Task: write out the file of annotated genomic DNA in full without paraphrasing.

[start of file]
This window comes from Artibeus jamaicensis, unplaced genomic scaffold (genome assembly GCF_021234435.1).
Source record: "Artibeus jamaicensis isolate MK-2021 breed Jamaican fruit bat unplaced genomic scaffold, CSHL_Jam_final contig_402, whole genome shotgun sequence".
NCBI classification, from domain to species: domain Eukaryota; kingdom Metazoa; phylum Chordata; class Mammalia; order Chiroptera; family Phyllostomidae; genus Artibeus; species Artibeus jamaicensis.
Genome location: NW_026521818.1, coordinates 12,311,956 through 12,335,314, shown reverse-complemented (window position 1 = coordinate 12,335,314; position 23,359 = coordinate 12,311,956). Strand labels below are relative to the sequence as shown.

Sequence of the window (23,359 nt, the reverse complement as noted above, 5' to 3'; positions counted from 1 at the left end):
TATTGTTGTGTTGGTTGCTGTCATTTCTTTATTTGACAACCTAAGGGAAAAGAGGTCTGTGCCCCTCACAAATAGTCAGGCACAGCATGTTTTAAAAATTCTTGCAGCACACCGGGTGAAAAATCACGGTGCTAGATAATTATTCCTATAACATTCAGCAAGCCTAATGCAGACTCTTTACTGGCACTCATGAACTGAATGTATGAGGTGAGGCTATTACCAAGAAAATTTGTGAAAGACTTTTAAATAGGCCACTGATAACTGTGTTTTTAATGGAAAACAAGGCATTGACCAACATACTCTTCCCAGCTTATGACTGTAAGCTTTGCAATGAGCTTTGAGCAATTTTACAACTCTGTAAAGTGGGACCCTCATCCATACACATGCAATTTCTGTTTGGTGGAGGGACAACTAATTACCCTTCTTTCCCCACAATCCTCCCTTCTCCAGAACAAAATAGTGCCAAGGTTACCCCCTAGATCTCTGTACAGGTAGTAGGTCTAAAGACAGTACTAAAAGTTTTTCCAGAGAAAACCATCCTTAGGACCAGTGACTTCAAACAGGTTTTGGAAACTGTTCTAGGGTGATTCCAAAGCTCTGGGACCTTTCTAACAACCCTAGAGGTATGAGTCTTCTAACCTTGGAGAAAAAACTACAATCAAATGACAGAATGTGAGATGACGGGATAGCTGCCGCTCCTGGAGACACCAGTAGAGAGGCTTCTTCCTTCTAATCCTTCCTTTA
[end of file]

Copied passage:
This window comes from Artibeus jamaicensis, unplaced genomic scaffold (genome assembly GCF_021234435.1).
Source record: "Artibeus jamaicensis isolate MK-2021 breed Jamaican fruit bat unplaced genomic scaffold, CSHL_Jam_final contig_402, whole genome shotgun sequence".
NCBI classification, from domain to species: domain Eukaryota; kingdom Metazoa; phylum Chordata; class Mammalia; order Chiroptera; family Phyllostomidae; genus Artibeus; species Artibeus jamaicensis.
Genome location: NW_026521818.1, coordinates 12,311,956 through 12,335,314, shown reverse-complemented (window position 1 = coordinate 12,335,314; position 23,359 = coordinate 12,311,956). Strand labels below are relative to the sequence as shown.

Sequence of the window (23,359 nt, the reverse complement as noted above, 5' to 3'; positions counted from 1 at the left end):
TATTGTTGTGTTGGTTGCTGTCATTTCTTTATTTGACAACCTAAGGGAAAAGAGGTCTGTGCCCCTCACAAATAGTCAGGCACAGCATGTTTTAAAAATTCTTGCAGCACACCGGGTGAAAAATCACGGTGCTAGATAATTATTCCTATAACATTCAGCAAGCCTAATGCAGACTCTTTACTGGCACTCATGAACTGAATGTATGAGGTGAGGCTATTACCAAGAAAATTTGTGAAAGACTTTTAAATAGGCCACTGATAACTGTGTTTTTAATGGAAAACAAGGCATTGACCAACATACTCTTCCCAGCTTATGACTGTAAGCTTTGCAATGAGCTTTGAGCAATTTTACAACTCTGTAAAGTGGGACCCTCATCCATACACATGCAATTTCTGTTTGGTGGAGGGACAACTAATTACCCTTCTTTCCCCACAATCCTCCCTTCTCCAGAACAAAATAGTGCCAAGGTTACCCCCTAGATCTCTGTACAGGTAGTAGGTCTAAAGACAGTACTAAAAGTTTTTCCAGAGAAAACCATCCTTAGGACCAGTGACTTCAAACAGGTTTTGGAAACTGTTCTAGGGTGATTCCAAAGCTCTGGGACCTTTCTAACAACCCTAGAGGTATGAGTCTTCTAACCTTGGAGAAAAAACTACAATCAAATGACAGAATGTGAGATGACGGGATAGCTGCCGCTCCTGGAGACACCAGTAGAGAGGCTTCTTCCTTCTAATCCTTCCTTTA